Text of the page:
However, considering that right to a forum is not an accrued right, the question whether the pending legal proceedings are required to be transferred to the newly created forum by virtue of the repeal would still persist.

While Section 6(e) of the General Clauses Act protects the pending legal proceedings for the enforcement of an accrued right from the effect of a repeal, this does not mean that the legal proceedings at a particular forum are saved from the effects from the repeal.

Object of the Act of 2019

There is no express language indicating that all pending cases would stand transferred to the fora created by the Act of 2019 by applying its newly prescribed pecuniary limits.

The Act of 2019 is enacted to provide “for protection of the interests of consumers” and has taken note of the evolution of consumer markets by the proliferation of products and services in light of global supply chains, ecommerce and international trade.

“New markets have provided a wider range of access to consumers. But at the same time, consumers are vulnerable to exploitation through unfair and unethical business practices. The Act has sought to address “the myriad and constantly emerging vulnerabilities of the consumers. The recurring theme in the new legislation is the protection of consumers which is sought to be strengthened by procedural interventions such as strengthening class actions and introducing mediation as an alternate forum of dispute resolution.”

In this backdrop, something specific in terms of statutory language – either express words or words indicative of a necessary intendment would have been required for mandating the transfer of pending cases.

“One can imagine the serious hardship that would be caused to the consumers, if cases which have been already instituted before the NCDRC were required to be transferred to the SCDRCs as a result of the alteration of pecuniary limits by the Act of 2019. A consumer who has engaged legal counsel at the headquarters of the NCDRC would have to undertake a fresh round of legal representation before the SCDRC incurring expense and engendering uncertainty in obtaining access to justice. Likewise, where complaints have been instituted before the SCDRC, a transfer of proceedings would require consumers to obtain legal representation before the District Commission if cases were to be transferred. Such a course of action would have a detrimental impact on the rights of consumers. Many consumers may not have the wherewithal or the resources to undertake a fresh burden of finding legal counsel to represent them in the new forum to which their cases would stand transferred.”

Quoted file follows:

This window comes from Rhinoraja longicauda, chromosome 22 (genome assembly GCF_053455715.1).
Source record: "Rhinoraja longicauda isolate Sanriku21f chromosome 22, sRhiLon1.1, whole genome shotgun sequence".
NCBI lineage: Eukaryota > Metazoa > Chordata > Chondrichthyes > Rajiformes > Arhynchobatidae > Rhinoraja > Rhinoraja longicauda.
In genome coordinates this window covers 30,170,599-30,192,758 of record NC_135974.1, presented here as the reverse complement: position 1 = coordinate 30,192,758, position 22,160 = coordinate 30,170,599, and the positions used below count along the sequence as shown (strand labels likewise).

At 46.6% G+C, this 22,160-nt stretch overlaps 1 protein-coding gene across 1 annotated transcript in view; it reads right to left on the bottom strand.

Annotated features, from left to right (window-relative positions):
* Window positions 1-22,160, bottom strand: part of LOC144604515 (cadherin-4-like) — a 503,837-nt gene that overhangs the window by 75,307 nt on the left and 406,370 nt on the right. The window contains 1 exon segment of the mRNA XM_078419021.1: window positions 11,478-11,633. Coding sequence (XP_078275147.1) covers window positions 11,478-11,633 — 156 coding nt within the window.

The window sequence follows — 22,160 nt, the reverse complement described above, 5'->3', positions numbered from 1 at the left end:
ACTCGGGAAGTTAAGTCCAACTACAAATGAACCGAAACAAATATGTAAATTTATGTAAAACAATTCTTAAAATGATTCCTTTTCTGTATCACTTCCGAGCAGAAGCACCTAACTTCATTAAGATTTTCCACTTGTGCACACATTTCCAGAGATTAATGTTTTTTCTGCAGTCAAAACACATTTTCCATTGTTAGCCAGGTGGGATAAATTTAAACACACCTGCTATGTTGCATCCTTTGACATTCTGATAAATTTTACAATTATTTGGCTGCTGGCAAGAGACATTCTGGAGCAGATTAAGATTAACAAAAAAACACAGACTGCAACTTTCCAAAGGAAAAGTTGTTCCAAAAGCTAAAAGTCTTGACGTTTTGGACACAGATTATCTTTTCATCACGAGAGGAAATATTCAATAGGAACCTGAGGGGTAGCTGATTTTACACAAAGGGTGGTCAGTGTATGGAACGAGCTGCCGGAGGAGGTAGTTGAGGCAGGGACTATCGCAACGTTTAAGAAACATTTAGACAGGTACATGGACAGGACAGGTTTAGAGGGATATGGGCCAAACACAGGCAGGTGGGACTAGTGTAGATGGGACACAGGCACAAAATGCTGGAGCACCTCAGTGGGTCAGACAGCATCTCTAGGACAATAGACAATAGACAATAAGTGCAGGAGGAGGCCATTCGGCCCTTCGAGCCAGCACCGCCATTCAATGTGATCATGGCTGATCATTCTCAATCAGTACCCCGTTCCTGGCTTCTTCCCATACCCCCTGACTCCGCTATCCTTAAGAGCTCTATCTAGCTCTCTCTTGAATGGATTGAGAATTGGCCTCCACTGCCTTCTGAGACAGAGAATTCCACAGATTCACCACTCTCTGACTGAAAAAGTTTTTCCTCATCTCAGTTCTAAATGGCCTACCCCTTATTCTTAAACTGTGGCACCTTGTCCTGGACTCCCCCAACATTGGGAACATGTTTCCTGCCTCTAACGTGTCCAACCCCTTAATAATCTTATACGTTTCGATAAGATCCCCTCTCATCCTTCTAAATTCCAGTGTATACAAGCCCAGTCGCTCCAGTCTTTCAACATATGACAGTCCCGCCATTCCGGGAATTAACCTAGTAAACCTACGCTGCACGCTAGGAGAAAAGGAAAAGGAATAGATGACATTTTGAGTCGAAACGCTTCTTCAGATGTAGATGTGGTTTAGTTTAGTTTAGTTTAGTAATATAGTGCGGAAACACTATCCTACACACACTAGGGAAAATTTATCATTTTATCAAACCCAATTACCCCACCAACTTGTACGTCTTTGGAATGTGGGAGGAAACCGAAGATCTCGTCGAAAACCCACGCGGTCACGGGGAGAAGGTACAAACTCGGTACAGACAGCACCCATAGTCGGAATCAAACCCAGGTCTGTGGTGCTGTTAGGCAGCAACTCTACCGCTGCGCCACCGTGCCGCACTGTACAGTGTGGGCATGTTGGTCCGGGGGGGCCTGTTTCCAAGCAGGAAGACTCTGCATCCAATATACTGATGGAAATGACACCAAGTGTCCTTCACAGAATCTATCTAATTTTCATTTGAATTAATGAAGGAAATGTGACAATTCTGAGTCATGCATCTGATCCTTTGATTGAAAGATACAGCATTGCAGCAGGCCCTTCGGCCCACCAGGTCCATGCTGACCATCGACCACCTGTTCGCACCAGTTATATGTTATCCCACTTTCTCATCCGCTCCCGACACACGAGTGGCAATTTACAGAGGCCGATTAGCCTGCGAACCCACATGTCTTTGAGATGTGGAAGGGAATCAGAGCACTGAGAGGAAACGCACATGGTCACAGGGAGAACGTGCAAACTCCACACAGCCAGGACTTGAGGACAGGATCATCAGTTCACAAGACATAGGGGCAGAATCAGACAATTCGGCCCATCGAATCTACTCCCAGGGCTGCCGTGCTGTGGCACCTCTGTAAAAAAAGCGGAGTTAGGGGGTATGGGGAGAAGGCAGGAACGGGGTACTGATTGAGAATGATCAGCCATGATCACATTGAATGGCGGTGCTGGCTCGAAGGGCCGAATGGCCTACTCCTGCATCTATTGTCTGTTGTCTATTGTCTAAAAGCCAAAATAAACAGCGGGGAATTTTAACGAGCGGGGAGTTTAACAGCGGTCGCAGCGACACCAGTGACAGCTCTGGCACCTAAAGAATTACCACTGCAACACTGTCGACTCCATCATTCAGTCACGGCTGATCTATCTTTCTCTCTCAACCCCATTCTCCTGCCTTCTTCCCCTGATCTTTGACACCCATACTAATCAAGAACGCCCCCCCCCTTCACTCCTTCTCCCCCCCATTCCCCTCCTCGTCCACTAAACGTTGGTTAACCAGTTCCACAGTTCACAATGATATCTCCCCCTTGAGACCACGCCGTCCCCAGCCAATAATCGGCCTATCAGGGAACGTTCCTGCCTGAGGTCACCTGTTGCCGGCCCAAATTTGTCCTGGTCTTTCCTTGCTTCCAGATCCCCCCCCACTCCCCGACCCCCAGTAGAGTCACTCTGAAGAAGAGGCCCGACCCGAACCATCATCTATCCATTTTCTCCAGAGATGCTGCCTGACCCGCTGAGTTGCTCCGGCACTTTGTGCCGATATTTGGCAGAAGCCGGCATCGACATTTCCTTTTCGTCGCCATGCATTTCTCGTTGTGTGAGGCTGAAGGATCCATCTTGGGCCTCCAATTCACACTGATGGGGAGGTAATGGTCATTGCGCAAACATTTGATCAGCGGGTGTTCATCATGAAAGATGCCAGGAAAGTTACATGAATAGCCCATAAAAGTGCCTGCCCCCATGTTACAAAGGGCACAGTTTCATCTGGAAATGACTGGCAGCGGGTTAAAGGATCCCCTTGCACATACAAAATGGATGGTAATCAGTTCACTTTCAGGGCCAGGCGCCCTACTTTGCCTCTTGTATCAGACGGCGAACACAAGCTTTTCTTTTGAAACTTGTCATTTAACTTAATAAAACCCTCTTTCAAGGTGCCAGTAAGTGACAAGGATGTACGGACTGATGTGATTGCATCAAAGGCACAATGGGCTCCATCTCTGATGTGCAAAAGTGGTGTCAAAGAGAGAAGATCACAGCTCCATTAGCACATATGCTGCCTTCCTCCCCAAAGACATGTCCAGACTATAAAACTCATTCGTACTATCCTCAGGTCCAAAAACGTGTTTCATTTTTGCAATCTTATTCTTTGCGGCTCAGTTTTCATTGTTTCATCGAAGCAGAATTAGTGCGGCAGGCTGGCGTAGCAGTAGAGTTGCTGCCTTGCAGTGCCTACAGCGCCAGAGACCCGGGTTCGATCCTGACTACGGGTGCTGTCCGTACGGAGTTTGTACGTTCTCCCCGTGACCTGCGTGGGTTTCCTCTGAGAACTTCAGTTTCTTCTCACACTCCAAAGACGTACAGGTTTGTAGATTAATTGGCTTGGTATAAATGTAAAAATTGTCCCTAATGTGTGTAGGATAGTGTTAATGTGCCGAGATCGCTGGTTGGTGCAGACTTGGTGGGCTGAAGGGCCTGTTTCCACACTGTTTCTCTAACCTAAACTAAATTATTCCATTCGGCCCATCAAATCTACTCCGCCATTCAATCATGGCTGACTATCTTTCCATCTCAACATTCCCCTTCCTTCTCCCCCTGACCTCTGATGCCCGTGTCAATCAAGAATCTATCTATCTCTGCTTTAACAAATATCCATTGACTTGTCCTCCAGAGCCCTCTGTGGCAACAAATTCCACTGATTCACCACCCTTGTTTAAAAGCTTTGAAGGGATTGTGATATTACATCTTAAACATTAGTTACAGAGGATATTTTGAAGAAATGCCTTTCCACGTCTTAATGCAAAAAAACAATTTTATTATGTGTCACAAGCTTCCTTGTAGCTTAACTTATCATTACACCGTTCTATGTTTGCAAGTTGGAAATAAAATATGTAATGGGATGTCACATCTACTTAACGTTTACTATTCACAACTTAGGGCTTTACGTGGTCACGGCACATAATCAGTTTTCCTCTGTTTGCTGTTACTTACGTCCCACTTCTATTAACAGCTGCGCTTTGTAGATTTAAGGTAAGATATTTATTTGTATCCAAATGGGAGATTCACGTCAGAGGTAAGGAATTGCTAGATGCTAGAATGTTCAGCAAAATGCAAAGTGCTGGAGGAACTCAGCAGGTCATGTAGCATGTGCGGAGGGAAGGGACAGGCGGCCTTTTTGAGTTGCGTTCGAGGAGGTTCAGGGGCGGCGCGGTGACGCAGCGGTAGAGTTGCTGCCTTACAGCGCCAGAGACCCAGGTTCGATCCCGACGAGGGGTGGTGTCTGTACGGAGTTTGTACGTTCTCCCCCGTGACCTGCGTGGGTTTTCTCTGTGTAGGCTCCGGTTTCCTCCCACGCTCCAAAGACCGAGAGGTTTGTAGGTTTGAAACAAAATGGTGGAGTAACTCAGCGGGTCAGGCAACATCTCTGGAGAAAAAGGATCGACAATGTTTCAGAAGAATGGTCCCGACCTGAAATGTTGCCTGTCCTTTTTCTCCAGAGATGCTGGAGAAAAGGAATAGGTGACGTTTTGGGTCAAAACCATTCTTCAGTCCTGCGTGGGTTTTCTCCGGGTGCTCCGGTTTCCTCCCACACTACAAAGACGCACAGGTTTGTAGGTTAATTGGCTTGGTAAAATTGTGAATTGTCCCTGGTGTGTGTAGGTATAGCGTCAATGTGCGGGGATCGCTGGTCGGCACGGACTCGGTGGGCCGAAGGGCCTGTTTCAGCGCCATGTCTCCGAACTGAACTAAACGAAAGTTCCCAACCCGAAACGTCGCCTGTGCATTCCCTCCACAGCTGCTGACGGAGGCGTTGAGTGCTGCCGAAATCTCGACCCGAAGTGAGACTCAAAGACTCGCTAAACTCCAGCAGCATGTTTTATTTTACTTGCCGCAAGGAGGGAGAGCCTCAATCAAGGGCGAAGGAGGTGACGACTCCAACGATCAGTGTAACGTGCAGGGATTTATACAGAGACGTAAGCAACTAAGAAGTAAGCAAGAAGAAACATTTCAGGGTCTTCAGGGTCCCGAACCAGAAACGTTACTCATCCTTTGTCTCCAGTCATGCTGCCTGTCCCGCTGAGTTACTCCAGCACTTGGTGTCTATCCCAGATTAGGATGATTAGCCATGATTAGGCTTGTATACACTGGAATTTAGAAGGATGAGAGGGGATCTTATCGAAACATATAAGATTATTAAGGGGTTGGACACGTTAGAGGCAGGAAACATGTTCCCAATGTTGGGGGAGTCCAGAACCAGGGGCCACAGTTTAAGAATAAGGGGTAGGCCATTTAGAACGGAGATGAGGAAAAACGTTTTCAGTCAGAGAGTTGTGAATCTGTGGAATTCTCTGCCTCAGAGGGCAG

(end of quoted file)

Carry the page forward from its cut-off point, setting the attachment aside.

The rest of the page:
Hence, it would be difficult to attribute to Parliament, whose purpose in enacting the Act of 2019 was to protect and support consumers with an intent that would lead to financial hardship, uncertainty and expense in the conduct of consumer litigation.

Data on pendency of cases

Data drawn from annual reports of the Union Ministry of Consumer Affairs indicates pendency from financial year 2015-16 to financial year 2019-20 indicates that as on 31 October 2019, 21,216 cases were pending before the NCDRC and 1,25,156 cases were pending before the SCDRC. Many of these cases would have to be transferred if the view which the developer propounds is upheld.

“This will seriously dislocate the interests of consumers in a manner which defeats the object of the legislation, which is to protect and promote their welfare. Clear words indicative of either an express intent or an intent by necessary implication would be necessary to achieve this result. The Act of 2019 contains no such indication.”

Hence, the legislature cannot be attributed to be remiss in not explicitly providing for transfer of pending cases according to the new pecuniary limits set up for the fora established by the new law, were that to be its intention.

Conclusion